Avoiding a Federal Tax Lien

Last week’s blog post described getting rid of a federal tax lien, which can happen when federal taxes go unpaid. This week, we address how to avoid a federal tax lien altogether. First, a refresher on the definition of a federal tax lien:


A federal tax lien is the government’s legal claim to real estate, personal property and financial assets when a taxpayer neglects or fails to pay a tax debt. The IRS files a public document, the Notice of Federal Tax Lien, to alert creditors that the government has a legal right to the property.


A federal tax lien impacts all aspects of a taxpayer’s finances:


  1. Assets— A lien attaches to all assets (i.e., securities and vehicles). Plus, it attaches to future assets acquired during the duration of the lien.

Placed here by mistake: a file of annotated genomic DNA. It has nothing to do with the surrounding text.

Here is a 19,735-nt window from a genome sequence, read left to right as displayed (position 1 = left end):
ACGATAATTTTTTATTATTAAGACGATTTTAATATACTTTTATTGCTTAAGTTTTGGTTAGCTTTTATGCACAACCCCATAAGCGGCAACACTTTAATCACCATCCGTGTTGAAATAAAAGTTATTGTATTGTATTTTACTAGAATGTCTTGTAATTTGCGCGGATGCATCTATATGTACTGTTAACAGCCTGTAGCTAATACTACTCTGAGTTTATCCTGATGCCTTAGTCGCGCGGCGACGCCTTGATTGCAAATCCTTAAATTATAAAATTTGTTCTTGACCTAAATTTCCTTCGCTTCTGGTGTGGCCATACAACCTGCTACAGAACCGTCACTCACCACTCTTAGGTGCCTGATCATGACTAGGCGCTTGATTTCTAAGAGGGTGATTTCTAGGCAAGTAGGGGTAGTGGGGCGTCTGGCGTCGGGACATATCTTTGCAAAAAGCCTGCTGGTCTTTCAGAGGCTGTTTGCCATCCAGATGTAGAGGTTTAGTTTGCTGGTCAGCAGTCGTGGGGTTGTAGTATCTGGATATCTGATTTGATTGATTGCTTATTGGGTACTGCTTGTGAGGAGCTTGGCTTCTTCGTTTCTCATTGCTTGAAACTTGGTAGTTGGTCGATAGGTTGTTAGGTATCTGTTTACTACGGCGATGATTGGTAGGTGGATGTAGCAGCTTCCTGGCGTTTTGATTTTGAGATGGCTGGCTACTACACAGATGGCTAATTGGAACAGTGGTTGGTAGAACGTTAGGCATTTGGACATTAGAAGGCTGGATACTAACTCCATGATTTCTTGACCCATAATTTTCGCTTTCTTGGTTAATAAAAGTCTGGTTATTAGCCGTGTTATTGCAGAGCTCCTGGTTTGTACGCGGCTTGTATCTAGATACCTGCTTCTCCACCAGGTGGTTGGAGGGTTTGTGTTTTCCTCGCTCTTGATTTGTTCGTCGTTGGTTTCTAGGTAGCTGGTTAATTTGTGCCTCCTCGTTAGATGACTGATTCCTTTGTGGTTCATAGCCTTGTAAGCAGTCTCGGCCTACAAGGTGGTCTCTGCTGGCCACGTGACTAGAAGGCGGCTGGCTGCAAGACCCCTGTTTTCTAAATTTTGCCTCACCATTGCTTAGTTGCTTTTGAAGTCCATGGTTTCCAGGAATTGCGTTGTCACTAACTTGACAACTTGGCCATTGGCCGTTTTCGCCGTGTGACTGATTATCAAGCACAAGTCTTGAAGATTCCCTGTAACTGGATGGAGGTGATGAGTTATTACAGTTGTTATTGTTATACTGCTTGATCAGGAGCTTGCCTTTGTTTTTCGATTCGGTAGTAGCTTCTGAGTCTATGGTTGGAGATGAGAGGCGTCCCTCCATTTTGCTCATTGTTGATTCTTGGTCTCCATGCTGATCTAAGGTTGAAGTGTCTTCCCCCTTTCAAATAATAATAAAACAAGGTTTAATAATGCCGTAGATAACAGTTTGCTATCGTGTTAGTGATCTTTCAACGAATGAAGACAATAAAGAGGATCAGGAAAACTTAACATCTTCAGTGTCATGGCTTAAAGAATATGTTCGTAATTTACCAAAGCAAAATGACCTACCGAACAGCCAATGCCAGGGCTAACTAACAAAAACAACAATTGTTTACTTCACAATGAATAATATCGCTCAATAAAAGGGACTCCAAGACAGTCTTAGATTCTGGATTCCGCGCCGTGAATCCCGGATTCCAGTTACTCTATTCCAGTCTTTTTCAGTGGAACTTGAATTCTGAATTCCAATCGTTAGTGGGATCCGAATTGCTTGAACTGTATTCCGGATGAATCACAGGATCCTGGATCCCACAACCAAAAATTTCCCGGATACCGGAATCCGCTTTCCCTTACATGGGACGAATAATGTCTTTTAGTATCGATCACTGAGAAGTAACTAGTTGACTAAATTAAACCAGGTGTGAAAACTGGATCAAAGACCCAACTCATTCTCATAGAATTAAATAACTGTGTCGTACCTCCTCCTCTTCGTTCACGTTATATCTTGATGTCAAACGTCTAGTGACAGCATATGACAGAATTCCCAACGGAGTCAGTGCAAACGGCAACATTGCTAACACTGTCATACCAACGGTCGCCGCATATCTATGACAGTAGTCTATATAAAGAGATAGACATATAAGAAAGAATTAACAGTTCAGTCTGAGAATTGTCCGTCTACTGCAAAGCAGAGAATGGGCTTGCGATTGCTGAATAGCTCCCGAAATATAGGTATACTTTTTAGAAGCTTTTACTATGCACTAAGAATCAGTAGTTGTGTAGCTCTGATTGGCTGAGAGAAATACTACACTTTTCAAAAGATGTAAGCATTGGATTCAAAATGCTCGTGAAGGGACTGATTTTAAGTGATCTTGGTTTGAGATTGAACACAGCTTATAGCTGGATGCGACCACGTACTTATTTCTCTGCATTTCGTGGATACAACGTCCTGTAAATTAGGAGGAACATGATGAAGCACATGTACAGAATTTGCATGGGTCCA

2. Credit— A Notice of Federal Tax Lien may limit your ability to get credit.
  3. Business— The lien attaches to all business property and to all rights to business property, including accounts receivable.
  4. Bankruptcy— A Notice of Federal Tax Lien may continue after bankruptcy.


Avoiding a Tax Lien

Sounds simple, but you can avoid a federal tax lien by simply filing and paying all taxes in full and on time. If you cannot file or pay on time, do not ignore the letters or correspondence from the IRS. A federal tax lien isn’t filed until after the IRS has sent multiple notices and explanations about amounts due. IRS correspondence generally provides taxpayers the opportunity to make installment payments or other arrangements.


Lien vs. Levy 
A lien is not a levy. As described above, a lien secures the government’s interest in your property until you pay your tax debt. With a levy, the government actually takes your property to pay the tax debt. If you do not pay or make arrangements to settle your tax debt, the IRS can levy, seize and sell any property that a taxpayer owns or has an interest in.


Getting Help 
The best “help” is filing and paying all taxes and replying to all letters or correspondence from the IRS. If it’s too late for that, getting advice and counsel from a qualified tax professional is your next step.